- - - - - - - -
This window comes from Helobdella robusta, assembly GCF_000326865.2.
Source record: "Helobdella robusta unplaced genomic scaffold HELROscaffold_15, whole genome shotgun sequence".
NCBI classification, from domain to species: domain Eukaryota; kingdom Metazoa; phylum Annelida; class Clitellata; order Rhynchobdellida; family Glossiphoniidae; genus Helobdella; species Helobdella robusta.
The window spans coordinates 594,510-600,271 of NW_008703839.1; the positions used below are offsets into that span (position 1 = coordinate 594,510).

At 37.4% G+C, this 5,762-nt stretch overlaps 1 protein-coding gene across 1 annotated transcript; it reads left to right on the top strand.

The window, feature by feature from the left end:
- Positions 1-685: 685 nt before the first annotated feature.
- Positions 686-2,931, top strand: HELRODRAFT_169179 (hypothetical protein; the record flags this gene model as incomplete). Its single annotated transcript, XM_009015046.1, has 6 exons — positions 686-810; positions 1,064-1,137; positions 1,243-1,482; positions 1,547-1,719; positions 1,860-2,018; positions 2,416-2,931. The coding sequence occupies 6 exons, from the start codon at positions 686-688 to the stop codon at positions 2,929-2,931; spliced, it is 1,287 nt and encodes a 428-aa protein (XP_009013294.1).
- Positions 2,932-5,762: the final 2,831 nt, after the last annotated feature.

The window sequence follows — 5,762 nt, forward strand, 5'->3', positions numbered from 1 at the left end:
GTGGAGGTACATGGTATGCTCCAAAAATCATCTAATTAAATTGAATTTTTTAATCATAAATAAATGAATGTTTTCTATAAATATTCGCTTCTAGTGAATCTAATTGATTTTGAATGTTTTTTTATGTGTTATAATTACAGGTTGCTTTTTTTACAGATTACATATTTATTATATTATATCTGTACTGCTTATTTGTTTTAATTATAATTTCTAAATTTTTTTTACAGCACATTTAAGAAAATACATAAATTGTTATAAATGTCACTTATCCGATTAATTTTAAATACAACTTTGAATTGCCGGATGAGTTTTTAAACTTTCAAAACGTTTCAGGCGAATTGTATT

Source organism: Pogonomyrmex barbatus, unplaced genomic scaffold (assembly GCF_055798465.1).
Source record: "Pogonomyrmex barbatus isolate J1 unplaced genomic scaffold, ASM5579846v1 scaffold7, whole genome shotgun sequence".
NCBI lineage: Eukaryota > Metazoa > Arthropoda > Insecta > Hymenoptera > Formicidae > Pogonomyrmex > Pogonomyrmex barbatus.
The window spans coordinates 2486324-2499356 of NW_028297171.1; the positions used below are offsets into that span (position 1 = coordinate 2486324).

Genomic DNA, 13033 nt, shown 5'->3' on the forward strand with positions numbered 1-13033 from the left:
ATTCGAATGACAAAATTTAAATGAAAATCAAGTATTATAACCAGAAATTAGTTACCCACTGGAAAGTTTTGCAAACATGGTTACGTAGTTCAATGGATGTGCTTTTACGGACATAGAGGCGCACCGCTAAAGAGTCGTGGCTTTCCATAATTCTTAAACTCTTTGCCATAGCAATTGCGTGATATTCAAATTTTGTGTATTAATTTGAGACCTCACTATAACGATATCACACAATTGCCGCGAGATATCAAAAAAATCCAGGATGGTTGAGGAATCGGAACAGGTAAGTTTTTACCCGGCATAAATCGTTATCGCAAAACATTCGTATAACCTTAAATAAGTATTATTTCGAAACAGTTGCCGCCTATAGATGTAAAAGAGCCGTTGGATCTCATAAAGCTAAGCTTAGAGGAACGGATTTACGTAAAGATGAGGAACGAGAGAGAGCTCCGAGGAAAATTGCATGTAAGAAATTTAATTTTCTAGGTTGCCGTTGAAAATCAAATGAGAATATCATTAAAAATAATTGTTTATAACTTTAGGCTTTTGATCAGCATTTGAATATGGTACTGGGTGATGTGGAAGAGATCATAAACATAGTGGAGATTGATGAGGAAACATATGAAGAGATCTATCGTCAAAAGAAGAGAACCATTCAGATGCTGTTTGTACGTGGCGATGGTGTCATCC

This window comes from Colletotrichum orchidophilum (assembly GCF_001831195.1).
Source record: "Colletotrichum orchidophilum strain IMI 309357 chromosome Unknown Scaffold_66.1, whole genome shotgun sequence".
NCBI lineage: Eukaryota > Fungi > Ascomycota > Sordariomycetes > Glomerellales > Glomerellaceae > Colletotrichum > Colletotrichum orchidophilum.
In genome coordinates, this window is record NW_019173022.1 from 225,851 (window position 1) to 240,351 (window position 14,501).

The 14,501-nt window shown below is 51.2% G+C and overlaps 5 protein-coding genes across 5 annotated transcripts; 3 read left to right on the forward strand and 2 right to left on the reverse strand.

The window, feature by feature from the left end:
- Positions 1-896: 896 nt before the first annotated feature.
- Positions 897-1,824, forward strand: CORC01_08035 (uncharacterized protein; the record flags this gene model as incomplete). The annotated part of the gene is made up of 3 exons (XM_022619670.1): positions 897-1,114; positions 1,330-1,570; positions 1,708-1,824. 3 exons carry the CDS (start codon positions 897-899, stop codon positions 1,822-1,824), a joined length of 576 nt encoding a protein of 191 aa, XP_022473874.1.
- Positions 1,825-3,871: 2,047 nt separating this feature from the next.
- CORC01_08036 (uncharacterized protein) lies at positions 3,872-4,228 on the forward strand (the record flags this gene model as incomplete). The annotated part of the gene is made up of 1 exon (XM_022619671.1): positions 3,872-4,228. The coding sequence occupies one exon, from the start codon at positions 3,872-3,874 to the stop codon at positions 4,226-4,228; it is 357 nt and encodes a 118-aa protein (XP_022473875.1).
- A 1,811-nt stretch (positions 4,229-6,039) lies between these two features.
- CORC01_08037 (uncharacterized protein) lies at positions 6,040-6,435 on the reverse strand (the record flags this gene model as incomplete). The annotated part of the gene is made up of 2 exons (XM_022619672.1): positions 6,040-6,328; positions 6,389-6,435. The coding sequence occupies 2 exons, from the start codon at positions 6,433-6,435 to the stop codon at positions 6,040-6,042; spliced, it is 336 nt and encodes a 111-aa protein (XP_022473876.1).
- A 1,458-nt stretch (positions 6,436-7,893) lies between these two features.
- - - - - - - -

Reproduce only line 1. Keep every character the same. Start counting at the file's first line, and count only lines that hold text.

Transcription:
This window comes from Helobdella robusta, assembly GCF_000326865.2.